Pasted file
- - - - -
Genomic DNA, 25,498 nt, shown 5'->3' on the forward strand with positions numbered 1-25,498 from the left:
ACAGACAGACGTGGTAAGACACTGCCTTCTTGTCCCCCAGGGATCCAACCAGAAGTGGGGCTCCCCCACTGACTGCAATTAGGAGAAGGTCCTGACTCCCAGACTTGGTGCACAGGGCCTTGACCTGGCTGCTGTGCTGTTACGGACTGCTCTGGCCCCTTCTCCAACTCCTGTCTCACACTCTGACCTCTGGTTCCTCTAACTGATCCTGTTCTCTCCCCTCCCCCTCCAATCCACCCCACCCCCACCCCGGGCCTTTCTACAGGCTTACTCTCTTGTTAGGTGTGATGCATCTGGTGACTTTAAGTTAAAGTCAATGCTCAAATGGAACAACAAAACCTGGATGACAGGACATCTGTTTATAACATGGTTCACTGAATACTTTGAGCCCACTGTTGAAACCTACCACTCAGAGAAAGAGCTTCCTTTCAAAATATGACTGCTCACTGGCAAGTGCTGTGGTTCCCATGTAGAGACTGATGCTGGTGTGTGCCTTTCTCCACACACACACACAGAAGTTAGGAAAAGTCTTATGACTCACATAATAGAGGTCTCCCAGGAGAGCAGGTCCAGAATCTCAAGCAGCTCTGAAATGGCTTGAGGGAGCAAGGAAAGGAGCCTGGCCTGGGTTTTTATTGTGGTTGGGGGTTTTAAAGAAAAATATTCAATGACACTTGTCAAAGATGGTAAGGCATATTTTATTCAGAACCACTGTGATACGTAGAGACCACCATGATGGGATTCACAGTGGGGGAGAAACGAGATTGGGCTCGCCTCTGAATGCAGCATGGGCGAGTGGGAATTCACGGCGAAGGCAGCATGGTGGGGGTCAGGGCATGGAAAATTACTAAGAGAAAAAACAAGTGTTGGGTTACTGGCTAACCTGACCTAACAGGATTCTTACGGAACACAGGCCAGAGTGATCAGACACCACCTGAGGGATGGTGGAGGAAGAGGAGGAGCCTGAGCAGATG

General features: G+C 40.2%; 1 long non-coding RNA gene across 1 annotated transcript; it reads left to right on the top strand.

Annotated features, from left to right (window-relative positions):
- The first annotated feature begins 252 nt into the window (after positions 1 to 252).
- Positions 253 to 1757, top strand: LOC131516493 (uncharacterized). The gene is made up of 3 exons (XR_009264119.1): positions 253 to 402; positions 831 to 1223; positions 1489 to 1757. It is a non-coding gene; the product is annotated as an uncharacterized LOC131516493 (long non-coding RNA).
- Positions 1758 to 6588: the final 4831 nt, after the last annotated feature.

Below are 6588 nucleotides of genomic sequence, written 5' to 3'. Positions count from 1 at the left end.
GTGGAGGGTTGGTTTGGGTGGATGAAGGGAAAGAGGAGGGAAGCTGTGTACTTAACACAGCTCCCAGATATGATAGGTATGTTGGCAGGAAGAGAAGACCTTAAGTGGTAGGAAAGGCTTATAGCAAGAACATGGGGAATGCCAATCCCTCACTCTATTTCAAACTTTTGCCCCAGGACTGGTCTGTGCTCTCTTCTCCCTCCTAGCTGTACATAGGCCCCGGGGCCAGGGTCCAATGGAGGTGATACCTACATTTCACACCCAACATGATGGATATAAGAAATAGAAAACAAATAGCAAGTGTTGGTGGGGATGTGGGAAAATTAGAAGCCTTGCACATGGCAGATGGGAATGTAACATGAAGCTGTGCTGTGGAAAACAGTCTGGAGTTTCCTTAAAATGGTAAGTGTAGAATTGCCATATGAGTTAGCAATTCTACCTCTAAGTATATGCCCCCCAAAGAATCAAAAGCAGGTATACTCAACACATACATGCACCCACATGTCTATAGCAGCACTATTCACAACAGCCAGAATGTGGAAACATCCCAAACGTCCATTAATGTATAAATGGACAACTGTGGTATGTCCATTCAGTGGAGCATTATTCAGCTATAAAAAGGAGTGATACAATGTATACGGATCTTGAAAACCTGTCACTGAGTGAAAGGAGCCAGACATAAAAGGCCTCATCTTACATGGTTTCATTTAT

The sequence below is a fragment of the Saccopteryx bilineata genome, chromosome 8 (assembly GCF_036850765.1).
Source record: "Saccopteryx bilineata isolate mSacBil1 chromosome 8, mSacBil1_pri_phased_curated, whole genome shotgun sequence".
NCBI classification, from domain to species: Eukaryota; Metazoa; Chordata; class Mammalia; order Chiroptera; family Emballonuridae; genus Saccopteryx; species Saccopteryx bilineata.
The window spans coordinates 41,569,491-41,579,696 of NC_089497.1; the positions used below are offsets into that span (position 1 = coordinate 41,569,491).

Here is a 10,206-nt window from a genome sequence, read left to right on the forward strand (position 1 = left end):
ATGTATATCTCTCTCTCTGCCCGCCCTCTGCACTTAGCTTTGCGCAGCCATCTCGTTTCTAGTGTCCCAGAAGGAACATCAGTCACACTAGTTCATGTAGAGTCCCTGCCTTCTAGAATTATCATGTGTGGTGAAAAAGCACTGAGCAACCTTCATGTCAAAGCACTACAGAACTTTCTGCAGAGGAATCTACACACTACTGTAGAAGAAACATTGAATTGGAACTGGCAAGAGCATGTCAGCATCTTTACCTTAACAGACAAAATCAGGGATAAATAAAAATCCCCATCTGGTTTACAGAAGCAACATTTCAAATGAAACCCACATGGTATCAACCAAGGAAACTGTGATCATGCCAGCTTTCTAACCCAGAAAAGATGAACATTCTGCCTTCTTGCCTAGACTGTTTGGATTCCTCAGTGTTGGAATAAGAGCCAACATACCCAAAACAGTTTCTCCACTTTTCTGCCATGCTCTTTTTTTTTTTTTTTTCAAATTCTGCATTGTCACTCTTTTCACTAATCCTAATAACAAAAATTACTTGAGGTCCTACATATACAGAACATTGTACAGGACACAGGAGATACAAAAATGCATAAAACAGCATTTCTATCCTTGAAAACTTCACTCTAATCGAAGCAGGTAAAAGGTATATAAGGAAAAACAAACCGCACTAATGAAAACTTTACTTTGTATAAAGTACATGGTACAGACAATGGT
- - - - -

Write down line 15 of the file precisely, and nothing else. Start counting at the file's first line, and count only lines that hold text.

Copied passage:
ATGTATATCTCTCTCTCTGCCCGCCCTCTGCACTTAGCTTTGCGCAGCCATCTCGTTTCTAGTGTCCCAGAAGGAACATCAGTCACACTAGTTCATGTAGAGTCCCTGCCTTCTAGAATTATCATGTGTGGTGAAAAAGCACTGAGCAACCTTCATGTCAAAGCACTACAGAACTTTCTGCAGAGGAATCTACACACTACTGTAGAAGAAACATTGAATTGGAACTGGCAAGAGCATGTCAGCATCTTTACCTTAACAGACAAAATCAGGGATAAATAAAAATCCCCATCTGGTTTACAGAAGCAACATTTCAAATGAAACCCACATGGTATCAACCAAGGAAACTGTGATCATGCCAGCTTTCTAACCCAGAAAAGATGAACATTCTGCCTTCTTGCCTAGACTGTTTGGATTCCTCAGTGTTGGAATAAGAGCCAACATACCCAAAACAGTTTCTCCACTTTTCTGCCATGCTCTTTTTTTTTTTTTTTTCAAATTCTGCATTGTCACTCTTTTCACTAATCCTAATAACAAAAATTACTTGAGGTCCTACATATACAGAACATTGTACAGGACACAGGAGATACAAAAATGCATAAAACAGCATTTCTATCCTTGAAAACTTCACTCTAATCGAAGCAGGTAAAAGGTATATAAGGAAAAACAAACCGCACTAATGAAAACTTTACTTTGTATAAAGTACATGGTACAGACAATGGT